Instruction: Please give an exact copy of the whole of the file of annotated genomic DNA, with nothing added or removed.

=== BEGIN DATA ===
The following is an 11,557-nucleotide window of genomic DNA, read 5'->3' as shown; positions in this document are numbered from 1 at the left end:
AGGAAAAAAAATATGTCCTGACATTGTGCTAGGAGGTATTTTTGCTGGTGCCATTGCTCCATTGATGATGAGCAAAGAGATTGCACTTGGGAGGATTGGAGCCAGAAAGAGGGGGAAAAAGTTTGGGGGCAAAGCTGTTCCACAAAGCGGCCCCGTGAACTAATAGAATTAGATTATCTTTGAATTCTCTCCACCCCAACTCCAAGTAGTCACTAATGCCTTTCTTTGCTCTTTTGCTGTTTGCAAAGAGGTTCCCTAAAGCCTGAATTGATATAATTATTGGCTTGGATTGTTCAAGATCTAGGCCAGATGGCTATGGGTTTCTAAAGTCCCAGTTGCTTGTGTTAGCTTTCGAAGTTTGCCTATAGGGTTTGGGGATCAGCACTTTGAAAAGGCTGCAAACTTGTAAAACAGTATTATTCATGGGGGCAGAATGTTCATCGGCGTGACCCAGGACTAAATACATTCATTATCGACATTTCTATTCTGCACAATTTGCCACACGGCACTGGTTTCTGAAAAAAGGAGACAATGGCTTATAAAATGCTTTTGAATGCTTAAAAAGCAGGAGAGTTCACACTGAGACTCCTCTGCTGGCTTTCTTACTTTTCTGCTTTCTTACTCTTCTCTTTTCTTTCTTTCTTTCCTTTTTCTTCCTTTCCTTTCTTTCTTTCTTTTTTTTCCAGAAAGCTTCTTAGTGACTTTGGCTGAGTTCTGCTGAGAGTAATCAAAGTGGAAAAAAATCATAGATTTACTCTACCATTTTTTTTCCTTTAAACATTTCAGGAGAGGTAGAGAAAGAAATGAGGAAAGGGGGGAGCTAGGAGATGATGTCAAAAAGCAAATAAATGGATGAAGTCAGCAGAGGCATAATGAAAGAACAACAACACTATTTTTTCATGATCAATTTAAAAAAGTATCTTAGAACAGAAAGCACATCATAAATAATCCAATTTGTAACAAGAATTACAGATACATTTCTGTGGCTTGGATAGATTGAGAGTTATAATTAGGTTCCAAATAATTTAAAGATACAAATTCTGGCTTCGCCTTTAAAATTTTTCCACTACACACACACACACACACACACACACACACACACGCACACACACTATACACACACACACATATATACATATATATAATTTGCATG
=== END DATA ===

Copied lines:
The following is an 11,557-nucleotide window of genomic DNA, read 5'->3' as shown; positions in this document are numbered from 1 at the left end:
AGGAAAAAAAATATGTCCTGACATTGTGCTAGGAGGTATTTTTGCTGGTGCCATTGCTCCATTGATGATGAGCAAAGAGATTGCACTTGGGAGGATTGGAGCCAGAAAGAGGGGGAAAAAGTTTGGGGGCAAAGCTGTTCCACAAAGCGGCCCCGTGAACTAATAGAATTAGATTATCTTTGAATTCTCTCCACCCCAACTCCAAGTAGTCACTAATGCCTTTCTTTGCTCTTTTGCTGTTTGCAAAGAGGTTCCCTAAAGCCTGAATTGATATAATTATTGGCTTGGATTGTTCAAGATCTAGGCCAGATGGCTATGGGTTTCTAAAGTCCCAGTTGCTTGTGTTAGCTTTCGAAGTTTGCCTATAGGGTTTGGGGATCAGCACTTTGAAAAGGCTGCAAACTTGTAAAACAGTATTATTCATGGGGGCAGAATGTTCATCGGCGTGACCCAGGACTAAATACATTCATTATCGACATTTCTATTCTGCACAATTTGCCACACGGCACTGGTTTCTGAAAAAAGGAGACAATGGCTTATAAAATGCTTTTGAATGCTTAAAAAGCAGGAGAGTTCACACTGAGACTCCTCTGCTGGCTTTCTTACTTTTCTGCTTTCTTACTCTTCTCTTTTCTTTCTTTCTTTCCTTTTTCTTCCTTTCCTTTCTTTCTTTCTTTTTTTTCCAGAAAGCTTCTTAGTGACTTTGGCTGAGTTCTGCTGAGAGTAATCAAAGTGGAAAAAAATCATAGATTTACTCTACCATTTTTTTTCCTTTAAACATTTCAGGAGAGGTAGAGAAAGAAATGAGGAAAGGGGGGAGCTAGGAGATGATGTCAAAAAGCAAATAAATGGATGAAGTCAGCAGAGGCATAATGAAAGAACAACAACACTATTTTTTCATGATCAATTTAAAAAAGTATCTTAGAACAGAAAGCACATCATAAATAATCCAATTTGTAACAAGAATTACAGATACATTTCTGTGGCTTGGATAGATTGAGAGTTATAATTAGGTTCCAAATAATTTAAAGATACAAATTCTGGCTTCGCCTTTAAAATTTTTCCACTACACACACACACACACACACACACACACACACACGCACACACACTATACACACACACACATATATACATATATATAATTTGCATG